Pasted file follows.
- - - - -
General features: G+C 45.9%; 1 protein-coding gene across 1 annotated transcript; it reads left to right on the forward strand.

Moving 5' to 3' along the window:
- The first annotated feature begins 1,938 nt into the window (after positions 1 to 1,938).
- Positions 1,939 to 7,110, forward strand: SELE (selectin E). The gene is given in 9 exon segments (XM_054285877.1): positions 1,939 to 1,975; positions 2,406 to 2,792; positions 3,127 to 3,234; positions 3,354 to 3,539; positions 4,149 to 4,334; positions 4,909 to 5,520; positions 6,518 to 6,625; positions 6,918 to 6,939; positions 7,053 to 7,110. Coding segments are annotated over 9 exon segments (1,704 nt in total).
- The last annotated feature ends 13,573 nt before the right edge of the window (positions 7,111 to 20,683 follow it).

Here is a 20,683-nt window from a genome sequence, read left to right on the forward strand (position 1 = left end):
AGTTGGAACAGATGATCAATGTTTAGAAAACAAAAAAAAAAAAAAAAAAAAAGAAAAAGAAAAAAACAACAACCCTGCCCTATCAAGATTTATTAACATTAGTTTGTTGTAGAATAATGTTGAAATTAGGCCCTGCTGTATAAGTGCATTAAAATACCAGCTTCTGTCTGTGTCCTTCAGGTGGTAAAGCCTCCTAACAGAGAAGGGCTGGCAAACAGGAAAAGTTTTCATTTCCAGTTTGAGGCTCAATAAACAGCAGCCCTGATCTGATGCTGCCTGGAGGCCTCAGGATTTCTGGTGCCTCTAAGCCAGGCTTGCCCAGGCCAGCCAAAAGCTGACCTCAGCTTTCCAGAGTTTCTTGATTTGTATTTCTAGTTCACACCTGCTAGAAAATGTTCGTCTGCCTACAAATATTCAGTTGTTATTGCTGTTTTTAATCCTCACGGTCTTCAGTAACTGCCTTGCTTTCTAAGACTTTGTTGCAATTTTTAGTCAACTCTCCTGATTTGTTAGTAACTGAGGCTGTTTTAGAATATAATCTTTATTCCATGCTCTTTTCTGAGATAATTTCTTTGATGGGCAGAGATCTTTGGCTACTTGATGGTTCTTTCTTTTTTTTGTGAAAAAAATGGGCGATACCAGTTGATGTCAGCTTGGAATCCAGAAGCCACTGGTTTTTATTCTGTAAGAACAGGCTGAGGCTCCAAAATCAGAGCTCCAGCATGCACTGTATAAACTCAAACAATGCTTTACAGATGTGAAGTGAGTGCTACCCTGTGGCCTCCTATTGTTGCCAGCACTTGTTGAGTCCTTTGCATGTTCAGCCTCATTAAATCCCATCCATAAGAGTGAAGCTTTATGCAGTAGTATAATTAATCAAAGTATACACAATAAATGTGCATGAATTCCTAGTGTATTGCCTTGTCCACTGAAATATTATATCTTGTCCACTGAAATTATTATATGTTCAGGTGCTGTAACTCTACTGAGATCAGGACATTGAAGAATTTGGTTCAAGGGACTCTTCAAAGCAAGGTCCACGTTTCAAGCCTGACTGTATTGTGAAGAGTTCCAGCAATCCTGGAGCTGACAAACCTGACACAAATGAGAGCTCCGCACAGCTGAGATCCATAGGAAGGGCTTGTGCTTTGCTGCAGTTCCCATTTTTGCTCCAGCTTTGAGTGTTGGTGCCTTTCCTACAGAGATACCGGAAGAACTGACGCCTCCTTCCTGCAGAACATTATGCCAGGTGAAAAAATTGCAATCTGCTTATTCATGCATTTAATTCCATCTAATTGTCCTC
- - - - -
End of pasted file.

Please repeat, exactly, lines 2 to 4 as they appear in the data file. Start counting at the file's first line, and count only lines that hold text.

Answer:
Moving 5' to 3' along the window:
- The first annotated feature begins 1,938 nt into the window (after positions 1 to 1,938).
- Positions 1,939 to 7,110, forward strand: SELE (selectin E). The gene is given in 9 exon segments (XM_054285877.1): positions 1,939 to 1,975; positions 2,406 to 2,792; positions 3,127 to 3,234; positions 3,354 to 3,539; positions 4,149 to 4,334; positions 4,909 to 5,520; positions 6,518 to 6,625; positions 6,918 to 6,939; positions 7,053 to 7,110. Coding segments are annotated over 9 exon segments (1,704 nt in total).